Receiving a breast cancer recurrence diagnosis can be devastating. As you work with your cancer care team to explore treatment options, it’s also important to consider ways to care for your psychological health.
Mental health treatment options, such as counseling and support groups, can help you cope with a breast cancer recurrence and build the emotional resilience you’ll need to stick to your treatment plan.
When it comes to prioritizing mental health, people with diagnosed breast cancer recurrence have many treatment options. Here are a few types of treatments and techniques to consider.
Psychology, psychiatry, or counseling
This typically involves meeting in person with a therapist for regular sessions to talk about what you’re going through. These one-on-one sessions typically take place in a private practice, hospital, or healthcare center.
Along with talk therapy, your provider may use other techniques like cognitive behavioral therapy to help improve your mental well-being over time.
The goal of therapy is to help you sort through your emotions and come up with strategies to help you deal with them. Psychiatrists may also prescribe medication to help keep your mental health in check.
It’s helpful to find a provider that specializes in cancer and oncology and understands what you’re experiencing.
Your primary care physician or your health insurance company can help you find a mental health professional in your area.
You can also look for a psychologist using the American Psychology Association’s search tool. If you need to seek help quickly, MentalHealth.gov recommends a
Certain types of mental healthcare, like counseling and psychology, can be done virtually through teletherapy. You can receive teletherapy through video chat, phone calls, and even text messaging.
If you’re new to the idea of therapy, teletherapy can be a good way to start. It’s easy to schedule a visit and choose your preferred mode of communication. It can all take place in the comfort of your own home.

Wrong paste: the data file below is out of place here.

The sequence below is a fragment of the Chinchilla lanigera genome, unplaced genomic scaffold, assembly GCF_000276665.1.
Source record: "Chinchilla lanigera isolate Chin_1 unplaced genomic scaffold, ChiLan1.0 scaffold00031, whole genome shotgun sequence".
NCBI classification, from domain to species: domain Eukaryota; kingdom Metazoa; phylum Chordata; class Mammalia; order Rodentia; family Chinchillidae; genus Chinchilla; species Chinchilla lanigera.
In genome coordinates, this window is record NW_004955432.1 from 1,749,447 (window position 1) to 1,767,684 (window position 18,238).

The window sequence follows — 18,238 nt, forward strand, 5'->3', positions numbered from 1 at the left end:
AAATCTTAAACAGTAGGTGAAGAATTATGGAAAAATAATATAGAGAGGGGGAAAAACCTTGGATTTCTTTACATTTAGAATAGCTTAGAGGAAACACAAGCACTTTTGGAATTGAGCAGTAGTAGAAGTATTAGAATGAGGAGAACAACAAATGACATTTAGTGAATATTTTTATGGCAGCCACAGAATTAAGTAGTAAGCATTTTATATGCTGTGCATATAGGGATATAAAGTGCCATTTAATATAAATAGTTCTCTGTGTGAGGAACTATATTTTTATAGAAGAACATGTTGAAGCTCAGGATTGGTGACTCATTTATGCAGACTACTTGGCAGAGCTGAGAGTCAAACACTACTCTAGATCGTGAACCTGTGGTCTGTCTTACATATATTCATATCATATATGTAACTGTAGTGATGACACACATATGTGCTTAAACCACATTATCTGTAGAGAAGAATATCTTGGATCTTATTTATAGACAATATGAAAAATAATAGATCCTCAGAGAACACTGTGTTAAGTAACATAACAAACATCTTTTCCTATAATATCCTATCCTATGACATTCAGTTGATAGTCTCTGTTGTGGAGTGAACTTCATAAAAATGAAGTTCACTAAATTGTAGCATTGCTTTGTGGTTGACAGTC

Teletherapy is also a good option for people who live in more rural areas and have trouble finding the right providers nearby. As with in-person therapy, finding a provider with experience working with people with cancer diagnoses will offer you the most benefit.
You can find a list of popular online therapy services to consider through the American Psychological Association.
Cancer support groups
Support groups offer the opportunity for people with recurring cancer to connect with others who are going through a similar experience. These groups give you the opportunity to talk about your emotions and feel less alone.
Some in-person support groups are led by professionals, while others are a little more informal. They get together regularly, typically weekly or monthly.
Online support groups are also available, which can be a great option if there are no in-person groups near you.
CancerCare, a national organization that provides support services for people affected by cancer, has a free, 15-week online support group specifically for people with breast cancer. They also have other resources to help you find the right breast cancer support group.
Ask around to learn about practices from private teachers in your community or nearby cities. You may also be able to find online videos, apps, or programs that you can sign up for to do at your own pace.
Religious counselors and prayer can help you maintain a positive attitude and find more meaning in life during times of stress. Getting in touch with your spiritual side can help soothe your soul. It can also help you bridge any disconnect you’ve been feeling as a result of your diagnosis.
You can access spiritual services through your local church, mosque, synagogue, or other religious centers.